Sir Matthew Baillie Begbie

Upon BC entering Confederation in 1871, Begbie became its first chief justice.

Matthew Baillie Begbie, judge
As the first judge of the new colony of BC, Begbie quickly won a reputation as a resolute, but fair, upholder of British law and order (courtesy PABC).

Begbie, Sir Matthew Baillie

Sir Matthew Baillie Begbie, judge, first chief justice of British Columbia (b at the Cape of Good Hope 9 May 1819; d at Victoria 11 June 1894). Sent from England in 1858 to be the first judge of the new colony of British Columbia, he quickly established his reputation as a resolute, but fair, upholder of British law and order in the scattered mining camps of the colony, the white population of which was largely American. His efforts and those of Governor James DOUGLAS ensured that the colony remained British, to become part of Canada.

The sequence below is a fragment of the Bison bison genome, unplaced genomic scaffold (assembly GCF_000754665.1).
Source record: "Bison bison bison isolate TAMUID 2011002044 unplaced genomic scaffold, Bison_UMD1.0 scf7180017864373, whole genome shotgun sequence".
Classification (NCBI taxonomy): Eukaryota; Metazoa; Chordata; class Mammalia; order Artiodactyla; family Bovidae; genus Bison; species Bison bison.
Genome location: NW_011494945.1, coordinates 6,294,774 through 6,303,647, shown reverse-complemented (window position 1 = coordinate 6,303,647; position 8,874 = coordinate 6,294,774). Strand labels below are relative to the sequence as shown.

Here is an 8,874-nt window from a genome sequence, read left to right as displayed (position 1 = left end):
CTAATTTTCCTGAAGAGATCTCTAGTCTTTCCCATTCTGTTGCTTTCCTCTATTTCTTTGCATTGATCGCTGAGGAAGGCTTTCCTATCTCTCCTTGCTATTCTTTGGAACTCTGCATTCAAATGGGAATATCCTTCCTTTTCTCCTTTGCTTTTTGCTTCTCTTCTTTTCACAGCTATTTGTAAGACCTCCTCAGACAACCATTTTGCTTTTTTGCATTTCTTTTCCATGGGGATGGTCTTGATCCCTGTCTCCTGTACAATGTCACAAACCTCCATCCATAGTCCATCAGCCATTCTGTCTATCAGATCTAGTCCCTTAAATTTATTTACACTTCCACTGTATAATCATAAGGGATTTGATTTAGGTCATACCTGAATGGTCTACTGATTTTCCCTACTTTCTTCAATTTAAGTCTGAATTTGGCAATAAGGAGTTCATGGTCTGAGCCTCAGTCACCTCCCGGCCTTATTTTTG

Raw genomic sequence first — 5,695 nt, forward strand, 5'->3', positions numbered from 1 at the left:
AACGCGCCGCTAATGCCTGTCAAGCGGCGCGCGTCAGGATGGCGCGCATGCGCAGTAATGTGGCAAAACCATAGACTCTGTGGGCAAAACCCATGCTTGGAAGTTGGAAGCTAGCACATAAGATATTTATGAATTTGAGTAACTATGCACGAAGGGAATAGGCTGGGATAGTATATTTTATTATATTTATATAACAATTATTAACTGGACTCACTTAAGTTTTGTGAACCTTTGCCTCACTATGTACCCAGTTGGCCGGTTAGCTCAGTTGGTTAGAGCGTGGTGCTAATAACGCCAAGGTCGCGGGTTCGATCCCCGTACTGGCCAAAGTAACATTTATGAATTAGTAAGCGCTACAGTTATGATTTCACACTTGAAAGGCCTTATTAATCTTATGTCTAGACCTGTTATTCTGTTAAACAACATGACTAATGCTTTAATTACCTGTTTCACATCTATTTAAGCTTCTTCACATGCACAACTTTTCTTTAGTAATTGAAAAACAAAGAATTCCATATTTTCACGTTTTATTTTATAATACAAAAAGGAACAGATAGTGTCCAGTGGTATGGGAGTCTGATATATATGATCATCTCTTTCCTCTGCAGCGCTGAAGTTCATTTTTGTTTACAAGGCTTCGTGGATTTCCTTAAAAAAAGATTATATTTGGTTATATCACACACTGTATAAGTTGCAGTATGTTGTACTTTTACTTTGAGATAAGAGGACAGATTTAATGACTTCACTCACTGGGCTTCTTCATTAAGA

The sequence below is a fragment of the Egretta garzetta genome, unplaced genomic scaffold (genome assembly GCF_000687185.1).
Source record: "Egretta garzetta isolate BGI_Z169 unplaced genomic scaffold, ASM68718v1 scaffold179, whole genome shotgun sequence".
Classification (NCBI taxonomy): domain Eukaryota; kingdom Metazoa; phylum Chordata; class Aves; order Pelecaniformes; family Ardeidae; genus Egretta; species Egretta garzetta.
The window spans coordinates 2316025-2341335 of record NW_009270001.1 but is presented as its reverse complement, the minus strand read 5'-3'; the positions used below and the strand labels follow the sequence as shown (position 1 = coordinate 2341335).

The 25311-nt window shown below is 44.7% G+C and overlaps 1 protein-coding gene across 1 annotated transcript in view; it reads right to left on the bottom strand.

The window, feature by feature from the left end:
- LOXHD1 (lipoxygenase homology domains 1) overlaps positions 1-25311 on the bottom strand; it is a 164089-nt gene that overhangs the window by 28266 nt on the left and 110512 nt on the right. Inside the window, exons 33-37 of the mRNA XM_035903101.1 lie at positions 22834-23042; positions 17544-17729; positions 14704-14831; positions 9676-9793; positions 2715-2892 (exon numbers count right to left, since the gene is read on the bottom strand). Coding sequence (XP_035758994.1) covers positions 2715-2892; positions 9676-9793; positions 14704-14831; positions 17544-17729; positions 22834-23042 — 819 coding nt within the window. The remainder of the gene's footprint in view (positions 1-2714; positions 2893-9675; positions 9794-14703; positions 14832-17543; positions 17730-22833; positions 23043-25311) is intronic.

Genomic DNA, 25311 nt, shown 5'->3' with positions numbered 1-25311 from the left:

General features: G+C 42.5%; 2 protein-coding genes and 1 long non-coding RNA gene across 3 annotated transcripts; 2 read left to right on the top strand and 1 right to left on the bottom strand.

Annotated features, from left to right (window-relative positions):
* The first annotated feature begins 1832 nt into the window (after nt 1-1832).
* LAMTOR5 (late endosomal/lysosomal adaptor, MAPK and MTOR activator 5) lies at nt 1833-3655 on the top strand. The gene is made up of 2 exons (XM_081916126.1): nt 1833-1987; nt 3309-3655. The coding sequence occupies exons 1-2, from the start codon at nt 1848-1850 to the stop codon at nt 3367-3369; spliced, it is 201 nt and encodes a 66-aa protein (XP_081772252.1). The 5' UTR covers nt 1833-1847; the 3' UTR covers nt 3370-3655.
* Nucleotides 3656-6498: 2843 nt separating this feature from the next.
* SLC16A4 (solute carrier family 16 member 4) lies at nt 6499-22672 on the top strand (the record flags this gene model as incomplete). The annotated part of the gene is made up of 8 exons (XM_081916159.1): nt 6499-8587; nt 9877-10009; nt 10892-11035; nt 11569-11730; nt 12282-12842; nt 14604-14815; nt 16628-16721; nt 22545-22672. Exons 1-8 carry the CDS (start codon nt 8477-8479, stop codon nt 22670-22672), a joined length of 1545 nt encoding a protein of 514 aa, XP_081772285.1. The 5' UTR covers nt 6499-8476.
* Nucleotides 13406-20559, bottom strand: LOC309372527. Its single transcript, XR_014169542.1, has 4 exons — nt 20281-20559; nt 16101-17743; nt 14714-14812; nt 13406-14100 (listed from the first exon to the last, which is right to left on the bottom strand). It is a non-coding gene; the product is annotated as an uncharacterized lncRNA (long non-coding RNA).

Upon BC entering Confederation in 1871, Begbie became its first chief justice. He guided the judicial system of the province to an era of considerable sophistication, displaying characteristics unexpected of a Victorian judge: espousal of the rights of Chinese and native people; a lifelong interest in progressive law reforms and a tendency to take the side of the "little man." In later years he was the social lion of the genteel society of Victoria, where he lived in bachelor comfort.


Further Reading

  • David R. Williams, The Man For a New Country: Sir Matthew Baillie Begbie (1977).